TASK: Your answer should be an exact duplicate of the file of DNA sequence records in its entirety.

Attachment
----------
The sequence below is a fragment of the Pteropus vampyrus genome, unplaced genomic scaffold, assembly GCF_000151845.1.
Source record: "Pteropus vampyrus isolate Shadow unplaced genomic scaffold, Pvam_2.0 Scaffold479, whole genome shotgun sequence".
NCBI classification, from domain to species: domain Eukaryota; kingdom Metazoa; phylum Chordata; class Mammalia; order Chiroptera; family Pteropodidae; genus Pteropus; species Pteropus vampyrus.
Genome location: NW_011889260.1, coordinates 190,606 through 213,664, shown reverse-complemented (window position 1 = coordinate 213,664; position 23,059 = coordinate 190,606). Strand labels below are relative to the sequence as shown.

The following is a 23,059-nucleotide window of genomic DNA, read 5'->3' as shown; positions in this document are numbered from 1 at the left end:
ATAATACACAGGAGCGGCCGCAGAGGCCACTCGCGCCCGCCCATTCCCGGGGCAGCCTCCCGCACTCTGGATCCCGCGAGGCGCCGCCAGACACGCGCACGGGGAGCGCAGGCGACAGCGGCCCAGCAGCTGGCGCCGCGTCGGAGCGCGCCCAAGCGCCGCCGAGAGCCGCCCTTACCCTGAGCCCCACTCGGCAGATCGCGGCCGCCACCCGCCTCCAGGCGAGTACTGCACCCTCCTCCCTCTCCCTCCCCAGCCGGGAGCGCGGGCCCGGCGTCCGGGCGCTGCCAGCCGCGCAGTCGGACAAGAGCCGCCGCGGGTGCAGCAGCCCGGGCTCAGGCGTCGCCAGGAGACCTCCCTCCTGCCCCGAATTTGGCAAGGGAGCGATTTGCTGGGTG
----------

The sequence below is a fragment of the Pteropus vampyrus genome, unplaced genomic scaffold, assembly GCF_000151845.1.
Source record: "Pteropus vampyrus isolate Shadow unplaced genomic scaffold, Pvam_2.0 Scaffold479, whole genome shotgun sequence".
NCBI classification, from domain to species: domain Eukaryota; kingdom Metazoa; phylum Chordata; class Mammalia; order Chiroptera; family Pteropodidae; genus Pteropus; species Pteropus vampyrus.
Genome location: NW_011889260.1, coordinates 190,606 through 213,664, shown reverse-complemented (window position 1 = coordinate 213,664; position 23,059 = coordinate 190,606). Strand labels below are relative to the sequence as shown.

The following is a 23,059-nucleotide window of genomic DNA, read 5'->3' as shown; positions in this document are numbered from 1 at the left end:
ATAATACACAGGAGCGGCCGCAGAGGCCACTCGCGCCCGCCCATTCCCGGGGCAGCCTCCCGCACTCTGGATCCCGCGAGGCGCCGCCAGACACGCGCACGGGGAGCGCAGGCGACAGCGGCCCAGCAGCTGGCGCCGCGTCGGAGCGCGCCCAAGCGCCGCCGAGAGCCGCCCTTACCCTGAGCCCCACTCGGCAGATCGCGGCCGCCACCCGCCTCCAGGCGAGTACTGCACCCTCCTCCCTCTCCCTCCCCAGCCGGGAGCGCGGGCCCGGCGTCCGGGCGCTGCCAGCCGCGCAGTCGGACAAGAGCCGCCGCGGGTGCAGCAGCCCGGGCTCAGGCGTCGCCAGGAGACCTCCCTCCTGCCCCGAATTTGGCAAGGGAGCGATTTGCTGGGTG